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Two specific genes 'increase predisposition to lung cancer in smokers'

Two specific genes 'increase predisposition to lung cancer in smokers'
18th August 2011

A combination of two genes can heighten the risk of lung cancer, particularly in light smokers, research shows, potentially making carriers more likely to be dependent on home care.

Research published in the Journal of the National Cancer Institute found that the cancer risk from two specific genes was highest in smokers who consume fewer than 20 cigarettes per day.

In addition, those who possess the genes have a higher risk of smoking more cigarettes and becoming more dependent on nicotine.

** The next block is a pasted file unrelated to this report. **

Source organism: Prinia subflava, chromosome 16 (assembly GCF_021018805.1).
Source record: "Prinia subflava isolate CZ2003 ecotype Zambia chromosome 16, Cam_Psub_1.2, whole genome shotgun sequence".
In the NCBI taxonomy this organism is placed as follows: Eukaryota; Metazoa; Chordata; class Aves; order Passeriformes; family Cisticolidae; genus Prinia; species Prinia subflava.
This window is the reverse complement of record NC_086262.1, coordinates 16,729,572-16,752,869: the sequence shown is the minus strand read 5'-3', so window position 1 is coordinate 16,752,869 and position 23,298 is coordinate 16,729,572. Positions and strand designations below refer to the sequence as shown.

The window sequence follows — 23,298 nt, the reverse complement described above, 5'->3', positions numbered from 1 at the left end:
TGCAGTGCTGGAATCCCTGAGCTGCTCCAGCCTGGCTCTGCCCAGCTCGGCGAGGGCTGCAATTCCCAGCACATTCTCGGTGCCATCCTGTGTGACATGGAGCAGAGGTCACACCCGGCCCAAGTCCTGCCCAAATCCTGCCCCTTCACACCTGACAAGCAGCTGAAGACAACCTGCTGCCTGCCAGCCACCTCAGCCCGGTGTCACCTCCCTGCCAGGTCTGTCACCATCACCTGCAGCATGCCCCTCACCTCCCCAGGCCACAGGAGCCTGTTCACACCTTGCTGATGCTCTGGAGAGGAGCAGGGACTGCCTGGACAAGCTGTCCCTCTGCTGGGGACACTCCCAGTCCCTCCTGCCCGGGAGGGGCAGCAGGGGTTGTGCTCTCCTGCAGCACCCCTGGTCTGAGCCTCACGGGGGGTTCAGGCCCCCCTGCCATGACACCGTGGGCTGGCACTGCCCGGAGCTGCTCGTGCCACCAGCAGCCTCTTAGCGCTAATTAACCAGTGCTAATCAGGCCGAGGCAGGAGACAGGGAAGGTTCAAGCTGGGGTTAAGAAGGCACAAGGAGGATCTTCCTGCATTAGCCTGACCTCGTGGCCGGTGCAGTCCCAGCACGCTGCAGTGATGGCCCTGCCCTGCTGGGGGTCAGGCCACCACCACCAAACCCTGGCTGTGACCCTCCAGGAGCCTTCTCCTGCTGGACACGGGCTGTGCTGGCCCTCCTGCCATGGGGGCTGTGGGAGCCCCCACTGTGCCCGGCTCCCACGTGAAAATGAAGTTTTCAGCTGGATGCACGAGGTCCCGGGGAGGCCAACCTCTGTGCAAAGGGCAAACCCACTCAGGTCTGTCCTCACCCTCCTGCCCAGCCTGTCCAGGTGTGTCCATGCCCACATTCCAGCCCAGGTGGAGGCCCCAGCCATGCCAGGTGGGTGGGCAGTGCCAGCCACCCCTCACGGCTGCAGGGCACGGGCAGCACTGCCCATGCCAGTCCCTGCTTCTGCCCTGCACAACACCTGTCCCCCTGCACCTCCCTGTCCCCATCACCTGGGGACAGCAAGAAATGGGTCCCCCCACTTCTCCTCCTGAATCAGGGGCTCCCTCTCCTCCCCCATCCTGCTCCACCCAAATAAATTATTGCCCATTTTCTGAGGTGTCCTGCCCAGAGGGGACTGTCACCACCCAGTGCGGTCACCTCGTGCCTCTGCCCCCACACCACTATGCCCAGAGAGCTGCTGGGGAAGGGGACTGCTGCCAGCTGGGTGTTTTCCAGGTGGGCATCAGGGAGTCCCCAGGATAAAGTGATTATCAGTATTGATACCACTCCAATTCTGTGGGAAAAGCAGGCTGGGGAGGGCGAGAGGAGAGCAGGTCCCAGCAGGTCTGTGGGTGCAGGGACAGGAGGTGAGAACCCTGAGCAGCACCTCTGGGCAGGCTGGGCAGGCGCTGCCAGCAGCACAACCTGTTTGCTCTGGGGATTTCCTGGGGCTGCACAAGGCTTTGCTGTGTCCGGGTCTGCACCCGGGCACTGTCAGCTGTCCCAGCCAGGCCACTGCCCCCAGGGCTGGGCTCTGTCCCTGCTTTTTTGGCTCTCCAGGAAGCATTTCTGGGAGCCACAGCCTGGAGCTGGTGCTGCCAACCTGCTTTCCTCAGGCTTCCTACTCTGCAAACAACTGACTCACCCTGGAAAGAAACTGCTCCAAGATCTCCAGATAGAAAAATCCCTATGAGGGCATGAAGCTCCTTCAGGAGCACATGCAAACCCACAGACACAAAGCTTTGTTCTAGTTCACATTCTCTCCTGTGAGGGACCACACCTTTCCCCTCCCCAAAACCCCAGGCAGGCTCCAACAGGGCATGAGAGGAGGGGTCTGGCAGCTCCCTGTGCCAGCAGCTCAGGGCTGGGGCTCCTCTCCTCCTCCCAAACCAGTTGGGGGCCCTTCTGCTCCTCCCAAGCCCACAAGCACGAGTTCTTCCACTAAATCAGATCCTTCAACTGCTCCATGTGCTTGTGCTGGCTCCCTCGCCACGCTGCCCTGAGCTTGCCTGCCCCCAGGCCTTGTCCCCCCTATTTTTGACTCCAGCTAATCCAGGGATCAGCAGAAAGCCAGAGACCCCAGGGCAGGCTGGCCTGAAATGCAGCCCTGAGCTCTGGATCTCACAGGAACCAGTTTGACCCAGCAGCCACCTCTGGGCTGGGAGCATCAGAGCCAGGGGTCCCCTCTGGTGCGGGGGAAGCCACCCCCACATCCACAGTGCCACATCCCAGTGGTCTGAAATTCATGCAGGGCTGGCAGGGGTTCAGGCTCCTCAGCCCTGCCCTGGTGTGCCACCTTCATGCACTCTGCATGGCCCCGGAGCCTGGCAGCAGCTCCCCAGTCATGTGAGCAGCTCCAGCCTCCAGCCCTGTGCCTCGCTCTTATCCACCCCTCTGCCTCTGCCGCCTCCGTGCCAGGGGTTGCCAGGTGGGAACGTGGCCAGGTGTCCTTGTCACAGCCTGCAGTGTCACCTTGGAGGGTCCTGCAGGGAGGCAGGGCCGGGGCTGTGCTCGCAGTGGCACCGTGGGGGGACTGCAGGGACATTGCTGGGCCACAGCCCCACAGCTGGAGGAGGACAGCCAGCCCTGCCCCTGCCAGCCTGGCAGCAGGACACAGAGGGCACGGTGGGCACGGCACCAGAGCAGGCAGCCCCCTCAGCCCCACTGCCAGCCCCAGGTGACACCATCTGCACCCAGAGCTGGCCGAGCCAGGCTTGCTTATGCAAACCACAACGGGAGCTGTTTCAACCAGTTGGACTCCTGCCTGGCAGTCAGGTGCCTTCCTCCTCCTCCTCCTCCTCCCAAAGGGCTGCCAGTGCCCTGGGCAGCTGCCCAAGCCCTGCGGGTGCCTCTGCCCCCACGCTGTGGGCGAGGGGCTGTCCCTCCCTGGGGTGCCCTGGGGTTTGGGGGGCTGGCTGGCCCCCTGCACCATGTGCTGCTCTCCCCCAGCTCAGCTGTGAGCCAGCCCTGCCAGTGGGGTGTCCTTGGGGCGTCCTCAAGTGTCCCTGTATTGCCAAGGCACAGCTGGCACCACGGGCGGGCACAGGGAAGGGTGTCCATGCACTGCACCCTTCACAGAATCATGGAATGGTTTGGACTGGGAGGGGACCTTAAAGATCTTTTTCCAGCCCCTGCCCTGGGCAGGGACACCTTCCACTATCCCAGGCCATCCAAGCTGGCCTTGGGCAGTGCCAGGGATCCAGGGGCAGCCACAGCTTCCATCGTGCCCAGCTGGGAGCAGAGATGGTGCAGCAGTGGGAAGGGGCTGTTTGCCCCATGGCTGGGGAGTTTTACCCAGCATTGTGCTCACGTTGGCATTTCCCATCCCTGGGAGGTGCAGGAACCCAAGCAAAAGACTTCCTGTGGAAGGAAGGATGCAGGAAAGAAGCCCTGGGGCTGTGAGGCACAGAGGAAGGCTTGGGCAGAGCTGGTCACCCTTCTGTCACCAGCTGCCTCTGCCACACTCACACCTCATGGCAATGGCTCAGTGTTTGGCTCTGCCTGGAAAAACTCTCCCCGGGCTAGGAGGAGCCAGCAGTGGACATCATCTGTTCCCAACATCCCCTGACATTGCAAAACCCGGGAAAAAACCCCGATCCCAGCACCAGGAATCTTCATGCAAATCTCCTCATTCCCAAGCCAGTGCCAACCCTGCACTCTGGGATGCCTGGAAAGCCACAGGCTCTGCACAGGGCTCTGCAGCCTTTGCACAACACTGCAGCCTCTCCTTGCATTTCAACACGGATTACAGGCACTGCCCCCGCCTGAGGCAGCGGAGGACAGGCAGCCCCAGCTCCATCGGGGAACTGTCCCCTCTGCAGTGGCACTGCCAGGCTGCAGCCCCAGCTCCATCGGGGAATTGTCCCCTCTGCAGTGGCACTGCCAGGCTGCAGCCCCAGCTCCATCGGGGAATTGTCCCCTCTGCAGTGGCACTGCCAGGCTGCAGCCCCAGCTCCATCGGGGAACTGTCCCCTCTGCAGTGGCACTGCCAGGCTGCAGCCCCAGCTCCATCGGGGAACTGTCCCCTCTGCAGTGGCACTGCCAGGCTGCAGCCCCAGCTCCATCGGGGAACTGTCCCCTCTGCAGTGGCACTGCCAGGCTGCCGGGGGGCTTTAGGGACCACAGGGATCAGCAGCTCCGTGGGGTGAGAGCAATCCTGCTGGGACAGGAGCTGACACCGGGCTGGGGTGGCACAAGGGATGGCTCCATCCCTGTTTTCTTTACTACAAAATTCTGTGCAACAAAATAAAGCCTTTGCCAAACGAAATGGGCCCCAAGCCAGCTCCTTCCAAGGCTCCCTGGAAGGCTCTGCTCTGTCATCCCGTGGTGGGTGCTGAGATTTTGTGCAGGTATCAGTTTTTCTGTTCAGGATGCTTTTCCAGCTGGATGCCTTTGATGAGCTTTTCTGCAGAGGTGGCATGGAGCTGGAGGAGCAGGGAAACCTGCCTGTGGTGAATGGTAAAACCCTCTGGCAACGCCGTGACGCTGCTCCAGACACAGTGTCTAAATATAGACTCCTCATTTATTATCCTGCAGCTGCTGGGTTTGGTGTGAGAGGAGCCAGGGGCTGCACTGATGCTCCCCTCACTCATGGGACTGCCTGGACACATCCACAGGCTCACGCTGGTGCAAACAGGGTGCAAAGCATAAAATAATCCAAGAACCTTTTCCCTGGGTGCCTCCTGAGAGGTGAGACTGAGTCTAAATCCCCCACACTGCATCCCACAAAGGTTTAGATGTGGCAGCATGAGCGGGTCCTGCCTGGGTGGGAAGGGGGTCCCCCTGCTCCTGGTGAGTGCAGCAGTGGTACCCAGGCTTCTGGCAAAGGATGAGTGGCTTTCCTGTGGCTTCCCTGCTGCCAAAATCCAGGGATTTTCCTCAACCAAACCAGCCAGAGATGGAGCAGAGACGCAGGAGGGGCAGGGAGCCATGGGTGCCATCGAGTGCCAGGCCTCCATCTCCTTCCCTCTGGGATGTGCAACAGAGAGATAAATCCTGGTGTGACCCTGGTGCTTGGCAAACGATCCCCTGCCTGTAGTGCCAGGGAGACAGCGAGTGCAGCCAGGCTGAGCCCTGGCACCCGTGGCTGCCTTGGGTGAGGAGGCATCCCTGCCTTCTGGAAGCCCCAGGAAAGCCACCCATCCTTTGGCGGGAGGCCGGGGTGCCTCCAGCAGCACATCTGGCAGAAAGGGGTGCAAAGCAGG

Dr Rachel Tyndale, of the Centre for Addiction and Mental Health, said: "We found that the nicotine metabolic gene appears to have a larger influence on how many cigarettes people smoke each day, while the nicotinic gene cluster has a larger impact on the risk of lung cancer."

In other news, caffeine cuts the risk of skin cancer, according to new research at the Rutgers University.

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